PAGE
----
Is Anyone Worried About Rickie Weeks?


Well, Rickie drew a line in the sand last week: the Brewers have until the start of spring training – Which starts at the end of this month – to negotiate a deal with the second baseman.

I’ll wait so you can allow the gravity of the situation to set in.

Recovered? Good. Because in reality this situation is nothing to worry about. Mostly because the Arbitration meeting is slated for February 17th, so a deal will be struck before spring training regardless. But also, it shouldn’t be worrisome because Rickie Weeks is not in a position of great leverage in this situation.

Rickie’s play here isn’t uncommon or surprising. This is his last arbitration year and he wants what he feels is due. That number, according to the Milwaukee Brewers and Journal-Sentinel, is $7.2 Million. Club officials were quick to respond with a counter: $4.85 million. Here’s where it starts to fall apart.

Weeks undoubtedly had a break out year in 2010, finishing the year with 29 home runs and 83 runs batted in. Looking at just that, I say sign him now with whatever he wants. But what he wants becomes more confusing when you take his whole career in question. Plagued by injuries and lagging numbers in years past, Rickie has been as much a liability in his time in Milwaukee as he has been a benefit. The second baseman is reportedly looking for a multi-year deal, and the Brewers front office is exploring the possibilities of that situation with him.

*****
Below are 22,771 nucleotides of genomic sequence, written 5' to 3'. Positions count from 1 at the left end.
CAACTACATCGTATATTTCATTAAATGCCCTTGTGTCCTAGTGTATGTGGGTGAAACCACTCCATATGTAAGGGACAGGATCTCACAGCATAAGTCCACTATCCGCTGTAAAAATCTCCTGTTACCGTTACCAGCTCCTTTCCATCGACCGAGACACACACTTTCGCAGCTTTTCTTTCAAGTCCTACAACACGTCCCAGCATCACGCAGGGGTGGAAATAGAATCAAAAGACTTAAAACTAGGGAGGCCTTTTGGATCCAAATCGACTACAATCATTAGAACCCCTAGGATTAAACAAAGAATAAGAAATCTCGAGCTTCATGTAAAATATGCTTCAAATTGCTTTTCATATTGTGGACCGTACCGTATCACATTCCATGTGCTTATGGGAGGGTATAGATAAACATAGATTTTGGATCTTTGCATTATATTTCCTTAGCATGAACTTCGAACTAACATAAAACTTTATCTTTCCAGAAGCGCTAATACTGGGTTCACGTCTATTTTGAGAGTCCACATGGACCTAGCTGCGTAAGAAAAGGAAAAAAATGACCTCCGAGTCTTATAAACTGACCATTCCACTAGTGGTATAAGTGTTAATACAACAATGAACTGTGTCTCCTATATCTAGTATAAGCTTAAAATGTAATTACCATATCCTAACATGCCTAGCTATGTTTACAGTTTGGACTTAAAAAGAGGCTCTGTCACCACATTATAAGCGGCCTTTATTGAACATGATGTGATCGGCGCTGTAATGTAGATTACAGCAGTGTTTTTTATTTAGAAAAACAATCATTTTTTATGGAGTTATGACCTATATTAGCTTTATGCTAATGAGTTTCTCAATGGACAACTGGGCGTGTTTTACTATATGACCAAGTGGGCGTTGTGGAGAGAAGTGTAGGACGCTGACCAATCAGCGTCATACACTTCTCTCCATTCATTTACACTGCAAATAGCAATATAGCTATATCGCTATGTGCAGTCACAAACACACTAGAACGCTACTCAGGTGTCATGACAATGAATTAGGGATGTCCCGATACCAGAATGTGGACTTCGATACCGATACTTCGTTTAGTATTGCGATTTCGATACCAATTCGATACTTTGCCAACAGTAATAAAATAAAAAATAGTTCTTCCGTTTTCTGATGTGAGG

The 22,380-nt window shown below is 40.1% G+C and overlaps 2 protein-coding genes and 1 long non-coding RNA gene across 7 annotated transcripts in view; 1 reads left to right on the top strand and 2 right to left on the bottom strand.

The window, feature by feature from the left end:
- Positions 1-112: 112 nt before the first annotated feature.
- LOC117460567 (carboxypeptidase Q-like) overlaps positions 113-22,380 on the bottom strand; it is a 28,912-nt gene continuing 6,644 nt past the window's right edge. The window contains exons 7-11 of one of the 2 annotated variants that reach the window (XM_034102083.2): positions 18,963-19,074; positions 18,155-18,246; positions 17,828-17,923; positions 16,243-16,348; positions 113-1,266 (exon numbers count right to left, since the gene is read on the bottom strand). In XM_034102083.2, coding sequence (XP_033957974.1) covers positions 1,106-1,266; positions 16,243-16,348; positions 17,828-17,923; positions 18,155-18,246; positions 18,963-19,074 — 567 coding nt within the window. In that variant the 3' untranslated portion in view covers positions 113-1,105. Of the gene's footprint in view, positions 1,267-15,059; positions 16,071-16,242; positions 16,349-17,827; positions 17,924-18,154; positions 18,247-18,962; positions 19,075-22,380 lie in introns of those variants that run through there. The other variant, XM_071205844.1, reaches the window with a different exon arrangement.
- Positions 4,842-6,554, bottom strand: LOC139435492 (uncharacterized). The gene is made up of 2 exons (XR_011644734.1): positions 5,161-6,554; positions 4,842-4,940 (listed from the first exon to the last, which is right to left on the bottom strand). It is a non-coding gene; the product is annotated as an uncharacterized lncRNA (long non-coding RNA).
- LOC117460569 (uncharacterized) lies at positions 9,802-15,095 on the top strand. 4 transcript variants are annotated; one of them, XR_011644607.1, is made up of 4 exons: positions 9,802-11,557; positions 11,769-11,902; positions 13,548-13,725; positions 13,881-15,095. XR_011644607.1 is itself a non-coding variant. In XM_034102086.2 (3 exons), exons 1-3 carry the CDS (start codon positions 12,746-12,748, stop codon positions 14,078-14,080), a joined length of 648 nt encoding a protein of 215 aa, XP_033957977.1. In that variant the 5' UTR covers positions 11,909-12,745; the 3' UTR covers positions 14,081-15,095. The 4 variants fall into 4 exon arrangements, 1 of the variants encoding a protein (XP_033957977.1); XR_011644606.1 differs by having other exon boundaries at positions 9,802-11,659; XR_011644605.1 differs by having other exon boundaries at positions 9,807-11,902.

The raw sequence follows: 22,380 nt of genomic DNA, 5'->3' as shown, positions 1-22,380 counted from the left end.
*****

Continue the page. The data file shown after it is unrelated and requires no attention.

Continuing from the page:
I like Rickie when he is healthy and performing, but putting multiple years and millions of dollars on a gamble is not something I’m comfortable with. Sure, it would be great if every year Rickie Weeks could have an incredible season. Also, I firmly believe he should be rewarded for having an excellent year last year. I just don’t think his reality and his expectations can line up in this situation. I think a single year deal in the middle ground between four and seven million is fine. It will allow Rickie to give it one more shot for the club and also improve his asking price for next year. Somewhere deep down Weeks and his agent have to know this.

Rickie Weeks is going to be a Brewer when the season starts – obviously. How wealthy a Brewer and how long he will stay are a matter of contention for both sides. My only hope is that both parties can reach an easy, fair agreement so we can move on and take care of the more important tasks with the two and a half weeks left in the off-season.